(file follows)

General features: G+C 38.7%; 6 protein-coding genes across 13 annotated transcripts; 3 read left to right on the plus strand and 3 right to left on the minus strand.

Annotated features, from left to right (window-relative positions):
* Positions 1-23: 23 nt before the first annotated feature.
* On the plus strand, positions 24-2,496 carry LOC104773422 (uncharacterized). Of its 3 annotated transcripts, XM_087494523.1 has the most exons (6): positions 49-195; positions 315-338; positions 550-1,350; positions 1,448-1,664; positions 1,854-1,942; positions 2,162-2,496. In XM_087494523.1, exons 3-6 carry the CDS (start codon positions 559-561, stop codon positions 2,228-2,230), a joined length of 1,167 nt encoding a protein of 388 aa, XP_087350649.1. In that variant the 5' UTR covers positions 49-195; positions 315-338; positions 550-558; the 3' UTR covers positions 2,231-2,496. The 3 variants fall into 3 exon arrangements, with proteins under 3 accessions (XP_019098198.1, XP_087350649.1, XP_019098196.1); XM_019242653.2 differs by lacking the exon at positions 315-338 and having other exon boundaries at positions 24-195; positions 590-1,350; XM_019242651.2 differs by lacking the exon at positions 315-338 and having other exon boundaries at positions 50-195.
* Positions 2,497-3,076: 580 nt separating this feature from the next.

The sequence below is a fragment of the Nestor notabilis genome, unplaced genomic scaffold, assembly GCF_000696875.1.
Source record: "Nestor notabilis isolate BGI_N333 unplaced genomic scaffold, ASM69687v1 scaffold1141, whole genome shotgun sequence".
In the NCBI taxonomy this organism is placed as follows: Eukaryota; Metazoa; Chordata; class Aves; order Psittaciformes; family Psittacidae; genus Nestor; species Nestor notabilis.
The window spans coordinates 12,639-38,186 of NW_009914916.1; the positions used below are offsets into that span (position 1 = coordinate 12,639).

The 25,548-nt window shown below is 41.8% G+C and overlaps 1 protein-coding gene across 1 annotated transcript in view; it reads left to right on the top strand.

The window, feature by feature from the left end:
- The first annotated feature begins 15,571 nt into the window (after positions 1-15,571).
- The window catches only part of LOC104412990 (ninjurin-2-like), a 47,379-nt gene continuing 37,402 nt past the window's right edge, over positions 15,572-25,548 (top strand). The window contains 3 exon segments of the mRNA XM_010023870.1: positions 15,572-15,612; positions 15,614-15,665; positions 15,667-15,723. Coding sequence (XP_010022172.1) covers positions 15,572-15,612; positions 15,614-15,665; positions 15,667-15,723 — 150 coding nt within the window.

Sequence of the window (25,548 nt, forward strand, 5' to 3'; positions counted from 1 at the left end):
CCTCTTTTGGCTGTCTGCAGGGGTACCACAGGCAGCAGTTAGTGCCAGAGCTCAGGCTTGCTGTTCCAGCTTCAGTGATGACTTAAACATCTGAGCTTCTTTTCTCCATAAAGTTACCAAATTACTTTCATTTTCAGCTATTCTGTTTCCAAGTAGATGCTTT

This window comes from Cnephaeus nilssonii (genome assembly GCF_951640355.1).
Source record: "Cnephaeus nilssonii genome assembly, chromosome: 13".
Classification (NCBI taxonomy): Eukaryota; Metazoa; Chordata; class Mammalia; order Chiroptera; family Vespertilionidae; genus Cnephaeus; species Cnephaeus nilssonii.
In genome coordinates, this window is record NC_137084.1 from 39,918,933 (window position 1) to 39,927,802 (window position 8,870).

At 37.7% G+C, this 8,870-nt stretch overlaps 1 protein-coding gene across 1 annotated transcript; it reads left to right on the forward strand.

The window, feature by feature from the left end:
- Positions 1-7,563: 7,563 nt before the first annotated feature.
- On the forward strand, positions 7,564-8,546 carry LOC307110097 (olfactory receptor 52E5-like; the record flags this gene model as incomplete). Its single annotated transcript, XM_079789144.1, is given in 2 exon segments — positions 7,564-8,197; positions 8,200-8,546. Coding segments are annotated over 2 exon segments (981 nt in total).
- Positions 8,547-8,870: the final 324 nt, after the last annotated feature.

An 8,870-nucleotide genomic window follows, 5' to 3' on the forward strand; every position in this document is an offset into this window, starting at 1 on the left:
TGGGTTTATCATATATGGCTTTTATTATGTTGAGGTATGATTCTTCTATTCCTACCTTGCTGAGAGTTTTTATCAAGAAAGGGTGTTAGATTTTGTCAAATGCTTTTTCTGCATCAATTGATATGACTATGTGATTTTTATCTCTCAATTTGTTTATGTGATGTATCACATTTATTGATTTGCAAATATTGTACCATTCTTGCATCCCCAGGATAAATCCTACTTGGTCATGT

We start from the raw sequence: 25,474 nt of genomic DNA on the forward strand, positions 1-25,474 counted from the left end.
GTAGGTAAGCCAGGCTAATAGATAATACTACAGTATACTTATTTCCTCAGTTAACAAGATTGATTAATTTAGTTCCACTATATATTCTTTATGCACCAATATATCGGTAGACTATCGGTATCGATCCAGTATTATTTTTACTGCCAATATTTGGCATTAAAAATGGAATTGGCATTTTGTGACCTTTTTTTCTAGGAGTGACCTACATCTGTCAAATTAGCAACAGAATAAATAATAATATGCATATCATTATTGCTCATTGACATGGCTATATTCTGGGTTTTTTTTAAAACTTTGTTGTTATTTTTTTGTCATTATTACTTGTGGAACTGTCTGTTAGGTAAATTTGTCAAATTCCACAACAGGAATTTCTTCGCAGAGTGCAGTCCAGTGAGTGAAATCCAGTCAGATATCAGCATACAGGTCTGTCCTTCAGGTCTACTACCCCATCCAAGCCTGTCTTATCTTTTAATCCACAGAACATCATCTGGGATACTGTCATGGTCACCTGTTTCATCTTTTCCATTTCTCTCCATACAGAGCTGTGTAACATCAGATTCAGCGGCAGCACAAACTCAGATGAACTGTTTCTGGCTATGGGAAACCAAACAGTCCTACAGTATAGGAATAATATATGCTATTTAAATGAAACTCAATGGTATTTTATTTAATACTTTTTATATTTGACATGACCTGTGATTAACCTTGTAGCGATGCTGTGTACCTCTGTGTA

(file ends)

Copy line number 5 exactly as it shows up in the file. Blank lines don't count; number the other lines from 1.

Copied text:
* Positions 2,497-3,076: 580 nt separating this feature from the next.